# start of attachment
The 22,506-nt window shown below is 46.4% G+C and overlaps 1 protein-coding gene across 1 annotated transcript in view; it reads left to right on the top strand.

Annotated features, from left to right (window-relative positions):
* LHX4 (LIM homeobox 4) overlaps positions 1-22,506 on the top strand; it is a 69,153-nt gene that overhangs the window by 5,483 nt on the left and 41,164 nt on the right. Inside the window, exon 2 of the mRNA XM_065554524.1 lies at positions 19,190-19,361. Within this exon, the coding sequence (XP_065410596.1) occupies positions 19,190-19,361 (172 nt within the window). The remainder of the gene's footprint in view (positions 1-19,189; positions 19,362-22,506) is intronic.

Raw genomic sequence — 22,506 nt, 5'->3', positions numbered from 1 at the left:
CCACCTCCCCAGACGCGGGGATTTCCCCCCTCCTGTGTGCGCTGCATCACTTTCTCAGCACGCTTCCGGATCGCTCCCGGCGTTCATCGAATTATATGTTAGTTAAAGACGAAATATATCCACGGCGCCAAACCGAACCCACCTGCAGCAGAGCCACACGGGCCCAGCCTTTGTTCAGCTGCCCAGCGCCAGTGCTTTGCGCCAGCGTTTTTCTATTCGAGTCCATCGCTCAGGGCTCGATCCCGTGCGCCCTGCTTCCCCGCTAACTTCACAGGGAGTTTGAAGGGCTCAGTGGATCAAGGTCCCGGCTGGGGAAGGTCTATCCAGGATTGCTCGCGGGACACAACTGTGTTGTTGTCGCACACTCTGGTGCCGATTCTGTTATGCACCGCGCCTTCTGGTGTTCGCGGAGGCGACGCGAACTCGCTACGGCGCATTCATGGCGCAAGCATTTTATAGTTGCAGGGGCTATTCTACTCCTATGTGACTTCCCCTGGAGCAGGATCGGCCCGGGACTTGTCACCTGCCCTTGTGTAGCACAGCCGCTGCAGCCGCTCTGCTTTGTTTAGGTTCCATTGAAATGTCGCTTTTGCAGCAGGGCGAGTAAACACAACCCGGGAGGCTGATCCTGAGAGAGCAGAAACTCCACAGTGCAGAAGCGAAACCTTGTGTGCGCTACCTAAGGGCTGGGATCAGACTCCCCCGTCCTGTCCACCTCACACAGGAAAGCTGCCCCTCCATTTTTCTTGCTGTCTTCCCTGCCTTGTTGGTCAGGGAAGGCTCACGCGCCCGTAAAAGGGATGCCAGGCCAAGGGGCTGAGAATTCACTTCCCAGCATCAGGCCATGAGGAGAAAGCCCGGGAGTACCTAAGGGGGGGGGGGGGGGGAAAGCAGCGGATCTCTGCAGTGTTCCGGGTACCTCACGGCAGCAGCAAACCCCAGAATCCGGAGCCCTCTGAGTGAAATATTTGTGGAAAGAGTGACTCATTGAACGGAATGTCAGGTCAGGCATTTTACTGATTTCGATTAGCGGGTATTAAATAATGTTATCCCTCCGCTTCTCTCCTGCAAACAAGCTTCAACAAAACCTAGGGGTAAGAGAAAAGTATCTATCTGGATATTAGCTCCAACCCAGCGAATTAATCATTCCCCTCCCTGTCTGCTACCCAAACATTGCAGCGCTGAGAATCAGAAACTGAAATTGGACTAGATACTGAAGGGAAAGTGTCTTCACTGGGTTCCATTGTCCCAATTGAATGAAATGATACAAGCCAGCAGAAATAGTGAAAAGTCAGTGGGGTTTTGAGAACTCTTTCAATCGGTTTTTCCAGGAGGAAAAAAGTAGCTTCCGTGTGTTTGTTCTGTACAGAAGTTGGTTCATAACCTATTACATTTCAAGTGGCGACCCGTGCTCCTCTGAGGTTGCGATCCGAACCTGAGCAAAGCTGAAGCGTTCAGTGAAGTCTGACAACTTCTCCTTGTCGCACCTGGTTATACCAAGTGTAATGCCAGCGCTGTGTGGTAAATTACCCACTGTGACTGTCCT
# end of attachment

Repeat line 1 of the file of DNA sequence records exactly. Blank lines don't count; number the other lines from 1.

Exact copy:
The 22,506-nt window shown below is 46.4% G+C and overlaps 1 protein-coding gene across 1 annotated transcript in view; it reads left to right on the top strand.